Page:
A. Of General Historical Significance to the History of Scotland in General
The is the first battle in the history of Scotland where the details of how the Highlanders performed their famous Highland charge are quite well documented.
This action is also of historical significance in that it showed how the Lowlanders had little respect for the prowess of the Highlanders. The leaders of the Lowland party were mounted knights in armour, well trained and practiced in the art of war and they gave little respect to the bare footed Highlander as a worthy adversary. One source refers to the Angus men as the “flower of Chivalry”. The fact that the Lowlanders were outnumbered by two or three to one gave the Lowland knights and lairds little cause to pause.
B. Of Significance to the Clans Involved
Six Angus Clans or families can be noted to be involved in this battle. Although there were most likely others, no record was made of them. For most of the Clans involved, it was the first time in recorded history that their Clan had a written record of their involvement and for some it actually names the killed and/or escaped Clan leaders. For example, there are relatively few records of the Clans and families who participated in the Battle of Bannockburn, even though it was one of the most significant battles in Scottish history. In my research, for example I have been unable to find any record of Youngs, Grays, Guthries, Ogilvies, Lindsays or Pitcairns at Bannockburn.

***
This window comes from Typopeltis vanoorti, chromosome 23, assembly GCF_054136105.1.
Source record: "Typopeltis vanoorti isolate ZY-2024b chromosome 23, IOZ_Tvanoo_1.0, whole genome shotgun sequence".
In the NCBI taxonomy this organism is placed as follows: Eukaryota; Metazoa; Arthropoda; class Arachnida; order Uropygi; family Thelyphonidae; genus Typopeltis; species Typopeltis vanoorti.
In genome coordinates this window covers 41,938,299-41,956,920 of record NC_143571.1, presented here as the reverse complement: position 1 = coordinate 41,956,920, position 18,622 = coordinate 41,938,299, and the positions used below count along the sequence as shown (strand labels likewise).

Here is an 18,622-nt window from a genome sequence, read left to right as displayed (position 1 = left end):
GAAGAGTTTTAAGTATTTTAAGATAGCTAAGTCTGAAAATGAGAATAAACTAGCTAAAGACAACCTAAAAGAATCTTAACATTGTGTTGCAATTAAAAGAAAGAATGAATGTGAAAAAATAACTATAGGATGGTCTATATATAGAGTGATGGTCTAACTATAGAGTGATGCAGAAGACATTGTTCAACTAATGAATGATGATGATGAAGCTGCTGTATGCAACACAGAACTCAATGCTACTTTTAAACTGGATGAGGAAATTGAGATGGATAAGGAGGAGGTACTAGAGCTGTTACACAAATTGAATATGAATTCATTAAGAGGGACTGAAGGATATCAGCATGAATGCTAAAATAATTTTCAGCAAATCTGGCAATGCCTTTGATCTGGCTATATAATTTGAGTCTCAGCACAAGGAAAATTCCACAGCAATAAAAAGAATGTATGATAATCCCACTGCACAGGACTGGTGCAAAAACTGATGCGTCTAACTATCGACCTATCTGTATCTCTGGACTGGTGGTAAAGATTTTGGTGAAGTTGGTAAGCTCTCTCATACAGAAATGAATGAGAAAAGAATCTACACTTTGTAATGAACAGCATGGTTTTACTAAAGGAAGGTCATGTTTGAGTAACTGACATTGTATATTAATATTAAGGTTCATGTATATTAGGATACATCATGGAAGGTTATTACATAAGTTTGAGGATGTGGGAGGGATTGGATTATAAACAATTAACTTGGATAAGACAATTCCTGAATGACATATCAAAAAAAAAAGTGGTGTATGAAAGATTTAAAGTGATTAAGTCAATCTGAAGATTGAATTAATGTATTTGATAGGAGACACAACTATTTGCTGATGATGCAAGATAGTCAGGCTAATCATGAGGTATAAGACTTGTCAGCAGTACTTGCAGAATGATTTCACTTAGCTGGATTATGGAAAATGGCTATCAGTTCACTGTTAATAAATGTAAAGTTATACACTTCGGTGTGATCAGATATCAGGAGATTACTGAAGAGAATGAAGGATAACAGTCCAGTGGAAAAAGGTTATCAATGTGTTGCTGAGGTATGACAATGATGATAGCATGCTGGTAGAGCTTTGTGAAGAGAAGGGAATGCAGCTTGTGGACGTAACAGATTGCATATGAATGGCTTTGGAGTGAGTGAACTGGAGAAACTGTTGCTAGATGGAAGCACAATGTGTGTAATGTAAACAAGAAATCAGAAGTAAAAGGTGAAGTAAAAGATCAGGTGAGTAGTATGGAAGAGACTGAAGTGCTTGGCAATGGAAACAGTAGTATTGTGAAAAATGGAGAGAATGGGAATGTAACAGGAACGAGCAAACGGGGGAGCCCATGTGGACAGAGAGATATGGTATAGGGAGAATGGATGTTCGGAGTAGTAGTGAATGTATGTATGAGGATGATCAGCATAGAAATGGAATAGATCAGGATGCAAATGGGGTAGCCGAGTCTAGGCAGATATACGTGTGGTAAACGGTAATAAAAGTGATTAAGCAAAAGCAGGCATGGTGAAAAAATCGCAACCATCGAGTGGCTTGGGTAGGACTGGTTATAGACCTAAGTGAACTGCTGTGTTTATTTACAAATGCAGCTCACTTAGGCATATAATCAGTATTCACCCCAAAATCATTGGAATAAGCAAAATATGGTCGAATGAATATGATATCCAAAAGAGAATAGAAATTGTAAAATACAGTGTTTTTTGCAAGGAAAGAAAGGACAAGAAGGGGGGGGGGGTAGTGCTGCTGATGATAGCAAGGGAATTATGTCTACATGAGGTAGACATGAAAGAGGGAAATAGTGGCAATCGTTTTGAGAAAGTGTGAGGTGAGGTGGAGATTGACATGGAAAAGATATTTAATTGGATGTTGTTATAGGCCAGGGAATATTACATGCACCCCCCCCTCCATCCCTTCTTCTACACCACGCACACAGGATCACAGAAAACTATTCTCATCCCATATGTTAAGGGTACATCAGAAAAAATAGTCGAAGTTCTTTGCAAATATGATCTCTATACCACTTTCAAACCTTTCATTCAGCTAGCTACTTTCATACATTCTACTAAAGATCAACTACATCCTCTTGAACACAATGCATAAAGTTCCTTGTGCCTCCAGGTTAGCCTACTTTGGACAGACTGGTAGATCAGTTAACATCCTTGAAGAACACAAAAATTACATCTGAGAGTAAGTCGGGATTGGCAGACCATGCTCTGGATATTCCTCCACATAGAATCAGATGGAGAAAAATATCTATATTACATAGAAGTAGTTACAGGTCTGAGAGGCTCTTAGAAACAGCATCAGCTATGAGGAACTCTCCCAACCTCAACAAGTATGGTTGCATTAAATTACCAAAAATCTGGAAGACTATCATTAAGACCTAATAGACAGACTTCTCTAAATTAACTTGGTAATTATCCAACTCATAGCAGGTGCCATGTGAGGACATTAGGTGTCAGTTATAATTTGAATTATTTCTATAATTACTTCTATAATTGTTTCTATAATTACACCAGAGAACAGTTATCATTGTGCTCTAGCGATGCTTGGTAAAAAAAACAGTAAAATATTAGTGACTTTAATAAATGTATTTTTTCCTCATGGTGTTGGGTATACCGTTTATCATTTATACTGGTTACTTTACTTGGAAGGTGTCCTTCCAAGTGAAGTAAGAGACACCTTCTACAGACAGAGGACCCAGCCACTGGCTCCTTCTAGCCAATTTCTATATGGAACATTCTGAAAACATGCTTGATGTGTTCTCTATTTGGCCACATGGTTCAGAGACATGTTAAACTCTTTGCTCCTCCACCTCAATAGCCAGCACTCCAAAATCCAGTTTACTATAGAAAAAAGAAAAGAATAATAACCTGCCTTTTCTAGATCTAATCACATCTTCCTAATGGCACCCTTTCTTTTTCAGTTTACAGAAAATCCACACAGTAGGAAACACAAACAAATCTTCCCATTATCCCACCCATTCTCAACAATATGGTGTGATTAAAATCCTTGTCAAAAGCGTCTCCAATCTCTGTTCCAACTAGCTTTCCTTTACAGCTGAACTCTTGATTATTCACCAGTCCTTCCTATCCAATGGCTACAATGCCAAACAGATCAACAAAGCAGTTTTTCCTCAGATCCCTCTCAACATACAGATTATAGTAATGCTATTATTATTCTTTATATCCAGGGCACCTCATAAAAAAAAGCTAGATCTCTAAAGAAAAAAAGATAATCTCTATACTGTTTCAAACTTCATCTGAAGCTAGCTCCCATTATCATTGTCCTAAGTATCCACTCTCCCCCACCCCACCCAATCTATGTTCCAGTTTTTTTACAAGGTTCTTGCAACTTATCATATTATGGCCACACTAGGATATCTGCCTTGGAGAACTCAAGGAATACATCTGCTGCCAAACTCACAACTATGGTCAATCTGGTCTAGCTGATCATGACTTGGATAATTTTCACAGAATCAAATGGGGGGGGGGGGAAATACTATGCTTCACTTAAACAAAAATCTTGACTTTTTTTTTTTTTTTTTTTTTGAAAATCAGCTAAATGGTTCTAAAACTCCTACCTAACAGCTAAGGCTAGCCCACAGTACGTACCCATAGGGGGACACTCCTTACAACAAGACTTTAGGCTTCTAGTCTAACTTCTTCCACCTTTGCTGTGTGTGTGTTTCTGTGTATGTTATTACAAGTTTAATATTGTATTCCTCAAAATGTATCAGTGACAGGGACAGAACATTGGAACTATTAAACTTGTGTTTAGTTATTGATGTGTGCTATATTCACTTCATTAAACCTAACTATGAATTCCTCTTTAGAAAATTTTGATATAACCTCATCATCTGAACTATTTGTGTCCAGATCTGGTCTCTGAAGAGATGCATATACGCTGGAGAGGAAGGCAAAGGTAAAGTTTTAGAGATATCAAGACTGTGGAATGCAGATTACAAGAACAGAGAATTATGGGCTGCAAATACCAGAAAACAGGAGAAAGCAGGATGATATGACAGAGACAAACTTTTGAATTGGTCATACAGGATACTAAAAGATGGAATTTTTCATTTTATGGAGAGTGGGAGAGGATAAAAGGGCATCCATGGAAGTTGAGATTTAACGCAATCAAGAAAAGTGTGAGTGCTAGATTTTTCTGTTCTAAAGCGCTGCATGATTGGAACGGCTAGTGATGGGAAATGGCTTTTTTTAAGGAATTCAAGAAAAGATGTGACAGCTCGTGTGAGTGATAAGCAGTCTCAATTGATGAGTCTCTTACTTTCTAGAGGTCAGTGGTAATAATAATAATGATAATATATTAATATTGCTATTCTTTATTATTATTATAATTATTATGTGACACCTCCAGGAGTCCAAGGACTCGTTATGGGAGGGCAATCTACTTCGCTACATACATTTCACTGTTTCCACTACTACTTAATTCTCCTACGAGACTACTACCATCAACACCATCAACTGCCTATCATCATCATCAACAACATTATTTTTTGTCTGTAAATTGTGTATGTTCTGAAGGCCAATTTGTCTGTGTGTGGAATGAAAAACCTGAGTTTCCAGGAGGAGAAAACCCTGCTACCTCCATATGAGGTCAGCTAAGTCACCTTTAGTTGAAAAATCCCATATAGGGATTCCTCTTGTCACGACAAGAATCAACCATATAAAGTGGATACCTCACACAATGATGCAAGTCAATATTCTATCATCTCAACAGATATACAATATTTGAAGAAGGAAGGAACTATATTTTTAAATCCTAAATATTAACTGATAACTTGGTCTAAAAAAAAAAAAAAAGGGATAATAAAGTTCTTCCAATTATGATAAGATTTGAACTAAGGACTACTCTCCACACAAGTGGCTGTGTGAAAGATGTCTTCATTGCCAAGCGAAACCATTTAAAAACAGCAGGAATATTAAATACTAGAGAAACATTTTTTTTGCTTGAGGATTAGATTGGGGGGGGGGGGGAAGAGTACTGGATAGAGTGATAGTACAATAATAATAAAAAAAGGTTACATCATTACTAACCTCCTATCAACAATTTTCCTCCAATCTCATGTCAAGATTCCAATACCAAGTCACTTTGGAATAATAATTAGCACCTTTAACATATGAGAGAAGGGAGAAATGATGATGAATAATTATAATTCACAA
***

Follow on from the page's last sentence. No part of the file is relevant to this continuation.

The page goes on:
This battle is also significant in that it was a defensive action, an action to recover stolen cattle and goods and an action to deter further raids upon Angus. Even though the Lowlanders lost, their persistence and bravery is attributed to the fact this it put an end to large scale raids from the Highlands upon Angus for many years. It was one good record of the Clans and families of Angus working together, as apposed to against each other. I should note here that I have been unable to find any record of the Youngs feuding with any other Clans or families in Angus even though the Youngs once held considerable sway in the shire. They, for example, once held the following estates in Angus: Carmyle 1325, Cossins (also called Ardin or Ardequere) and Thorn(ton) 1325, Ochterlony (now called Lownie Muir) 1392, Easter Seaton 1580-1670, Aulbar 1670-1770, Leuchland 1745, Kelly 1860-1883, and Ascreavie 1787-1940s.
One of the most famous knights in Scottish history was Sir David Lindsay of Glenesk, 1st Earl of Crawford (1360-1407). The action was the only (that I am aware of) record of this gallant conduct and bravery in battle (not jousting as in his London story).
C. Why a monument?
Clan Young has been collecting dues for years and they keep sitting in the bank because our Clan leaders tend to pay their expenses themselves out of their generosity to our Clan. Our Clan has agree that we want to do something big, something that will be a lasting monument to our ancestors and Clan with the funds. We do not want our funds to be nickel and dimed away with nothing lasting to show for it. Unlike many Clans, the involvement and legacy of the Youngs in the history of Scotland was largely forgotten before the formation of our Clan society. The efforts and research of members of our Clan society have put our former chief’s arms in the Great Hall of Clans, published a book on the history of the Clan and families, produced Clan badges, discovered the Young tartan and had it reproduced. These accomplishments are permanent and will endure long after the founders of our Clan society have passed on. This is the kind of thing we want to spend our funds on. We want to create a permanent legacy that will ensure that the deeds and memory of our Scottish ancestors will not be forgotten. It is also, hoped that is monument will create a greater awareness of the Clans involved, which if handled prudently, should produce positive publicity to the benefit of all the Clans involved.